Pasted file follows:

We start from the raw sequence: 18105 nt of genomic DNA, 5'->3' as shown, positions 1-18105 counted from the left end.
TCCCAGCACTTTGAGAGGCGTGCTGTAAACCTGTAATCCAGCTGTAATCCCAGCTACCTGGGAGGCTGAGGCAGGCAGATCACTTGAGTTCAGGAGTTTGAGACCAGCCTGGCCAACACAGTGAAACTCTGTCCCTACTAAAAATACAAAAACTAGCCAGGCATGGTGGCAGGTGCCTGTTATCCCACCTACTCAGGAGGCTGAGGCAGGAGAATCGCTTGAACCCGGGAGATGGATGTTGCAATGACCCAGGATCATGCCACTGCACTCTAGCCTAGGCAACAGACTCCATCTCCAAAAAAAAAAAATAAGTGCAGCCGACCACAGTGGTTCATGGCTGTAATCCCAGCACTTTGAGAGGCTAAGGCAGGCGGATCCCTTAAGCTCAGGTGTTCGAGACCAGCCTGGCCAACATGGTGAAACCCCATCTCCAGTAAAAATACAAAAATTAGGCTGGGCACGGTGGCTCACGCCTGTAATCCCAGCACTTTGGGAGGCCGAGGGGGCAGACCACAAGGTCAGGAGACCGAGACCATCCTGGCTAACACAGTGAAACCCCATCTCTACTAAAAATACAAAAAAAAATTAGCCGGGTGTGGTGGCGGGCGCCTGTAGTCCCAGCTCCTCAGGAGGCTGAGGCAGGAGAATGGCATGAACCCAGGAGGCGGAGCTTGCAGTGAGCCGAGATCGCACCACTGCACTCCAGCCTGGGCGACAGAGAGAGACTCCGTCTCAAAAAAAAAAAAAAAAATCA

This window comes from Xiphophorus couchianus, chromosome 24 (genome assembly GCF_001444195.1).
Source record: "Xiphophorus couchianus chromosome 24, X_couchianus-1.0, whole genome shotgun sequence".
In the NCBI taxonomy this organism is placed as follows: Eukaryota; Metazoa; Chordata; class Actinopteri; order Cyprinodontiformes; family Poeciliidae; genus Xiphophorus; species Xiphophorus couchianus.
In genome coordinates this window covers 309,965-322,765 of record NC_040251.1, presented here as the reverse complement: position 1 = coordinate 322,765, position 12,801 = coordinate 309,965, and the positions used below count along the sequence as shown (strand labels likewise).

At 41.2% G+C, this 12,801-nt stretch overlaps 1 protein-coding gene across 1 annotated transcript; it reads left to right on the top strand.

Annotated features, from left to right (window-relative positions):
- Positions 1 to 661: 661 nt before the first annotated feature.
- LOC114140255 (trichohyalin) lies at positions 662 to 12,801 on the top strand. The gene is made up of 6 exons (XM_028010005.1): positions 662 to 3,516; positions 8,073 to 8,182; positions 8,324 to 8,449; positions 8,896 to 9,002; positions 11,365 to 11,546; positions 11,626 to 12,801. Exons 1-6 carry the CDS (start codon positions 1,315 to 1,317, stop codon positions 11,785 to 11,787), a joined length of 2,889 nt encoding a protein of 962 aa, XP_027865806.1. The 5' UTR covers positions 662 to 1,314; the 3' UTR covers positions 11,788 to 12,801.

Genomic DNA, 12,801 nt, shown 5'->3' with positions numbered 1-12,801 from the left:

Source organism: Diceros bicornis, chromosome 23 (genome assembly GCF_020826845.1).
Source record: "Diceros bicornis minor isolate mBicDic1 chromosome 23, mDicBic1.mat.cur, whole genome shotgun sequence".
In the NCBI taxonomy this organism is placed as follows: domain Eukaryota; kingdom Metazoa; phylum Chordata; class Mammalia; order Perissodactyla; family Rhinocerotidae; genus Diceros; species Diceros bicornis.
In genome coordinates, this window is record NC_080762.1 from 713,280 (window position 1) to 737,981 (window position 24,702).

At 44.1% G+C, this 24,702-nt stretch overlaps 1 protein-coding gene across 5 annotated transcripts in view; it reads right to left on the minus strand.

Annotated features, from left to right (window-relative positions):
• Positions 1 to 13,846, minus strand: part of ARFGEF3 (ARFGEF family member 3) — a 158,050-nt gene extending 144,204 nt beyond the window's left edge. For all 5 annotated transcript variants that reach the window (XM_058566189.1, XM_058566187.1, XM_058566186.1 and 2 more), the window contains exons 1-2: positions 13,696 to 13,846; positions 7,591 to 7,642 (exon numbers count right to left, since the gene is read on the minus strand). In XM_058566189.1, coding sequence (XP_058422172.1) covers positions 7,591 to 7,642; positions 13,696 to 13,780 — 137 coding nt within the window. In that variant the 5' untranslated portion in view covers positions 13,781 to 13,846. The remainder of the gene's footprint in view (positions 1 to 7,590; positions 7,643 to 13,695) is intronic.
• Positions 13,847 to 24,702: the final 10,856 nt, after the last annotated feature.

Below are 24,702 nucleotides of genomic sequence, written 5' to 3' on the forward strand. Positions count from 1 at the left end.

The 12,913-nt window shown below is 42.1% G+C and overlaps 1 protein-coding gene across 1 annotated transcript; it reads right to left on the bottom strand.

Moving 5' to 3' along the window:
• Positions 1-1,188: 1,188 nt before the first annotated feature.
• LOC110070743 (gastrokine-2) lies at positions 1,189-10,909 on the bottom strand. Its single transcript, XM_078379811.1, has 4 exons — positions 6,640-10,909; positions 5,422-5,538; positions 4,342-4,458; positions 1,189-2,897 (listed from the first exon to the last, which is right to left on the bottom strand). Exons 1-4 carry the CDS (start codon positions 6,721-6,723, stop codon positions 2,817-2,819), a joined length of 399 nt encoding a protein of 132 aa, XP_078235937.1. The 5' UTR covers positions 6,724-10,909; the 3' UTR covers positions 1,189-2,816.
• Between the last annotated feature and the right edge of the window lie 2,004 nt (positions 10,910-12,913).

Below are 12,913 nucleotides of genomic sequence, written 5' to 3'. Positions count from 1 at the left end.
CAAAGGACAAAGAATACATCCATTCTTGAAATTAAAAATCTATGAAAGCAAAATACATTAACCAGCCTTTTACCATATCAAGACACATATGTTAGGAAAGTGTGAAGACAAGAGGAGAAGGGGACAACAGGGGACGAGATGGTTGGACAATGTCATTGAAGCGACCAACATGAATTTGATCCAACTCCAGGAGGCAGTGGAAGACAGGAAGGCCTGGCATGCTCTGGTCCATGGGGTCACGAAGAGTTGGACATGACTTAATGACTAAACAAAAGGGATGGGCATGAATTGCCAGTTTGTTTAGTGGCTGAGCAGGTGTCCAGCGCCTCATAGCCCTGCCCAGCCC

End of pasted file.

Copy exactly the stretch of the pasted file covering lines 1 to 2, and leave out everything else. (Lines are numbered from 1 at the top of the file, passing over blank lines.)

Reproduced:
We start from the raw sequence: 18105 nt of genomic DNA, 5'->3' as shown, positions 1-18105 counted from the left end.
TCCCAGCACTTTGAGAGGCGTGCTGTAAACCTGTAATCCAGCTGTAATCCCAGCTACCTGGGAGGCTGAGGCAGGCAGATCACTTGAGTTCAGGAGTTTGAGACCAGCCTGGCCAACACAGTGAAACTCTGTCCCTACTAAAAATACAAAAACTAGCCAGGCATGGTGGCAGGTGCCTGTTATCCCACCTACTCAGGAGGCTGAGGCAGGAGAATCGCTTGAACCCGGGAGATGGATGTTGCAATGACCCAGGATCATGCCACTGCACTCTAGCCTAGGCAACAGACTCCATCTCCAAAAAAAAAAAATAAGTGCAGCCGACCACAGTGGTTCATGGCTGTAATCCCAGCACTTTGAGAGGCTAAGGCAGGCGGATCCCTTAAGCTCAGGTGTTCGAGACCAGCCTGGCCAACATGGTGAAACCCCATCTCCAGTAAAAATACAAAAATTAGGCTGGGCACGGTGGCTCACGCCTGTAATCCCAGCACTTTGGGAGGCCGAGGGGGCAGACCACAAGGTCAGGAGACCGAGACCATCCTGGCTAACACAGTGAAACCCCATCTCTACTAAAAATACAAAAAAAAATTAGCCGGGTGTGGTGGCGGGCGCCTGTAGTCCCAGCTCCTCAGGAGGCTGAGGCAGGAGAATGGCATGAACCCAGGAGGCGGAGCTTGCAGTGAGCCGAGATCGCACCACTGCACTCCAGCCTGGGCGACAGAGAGAGACTCCGTCTCAAAAAAAAAAAAAAAAATCA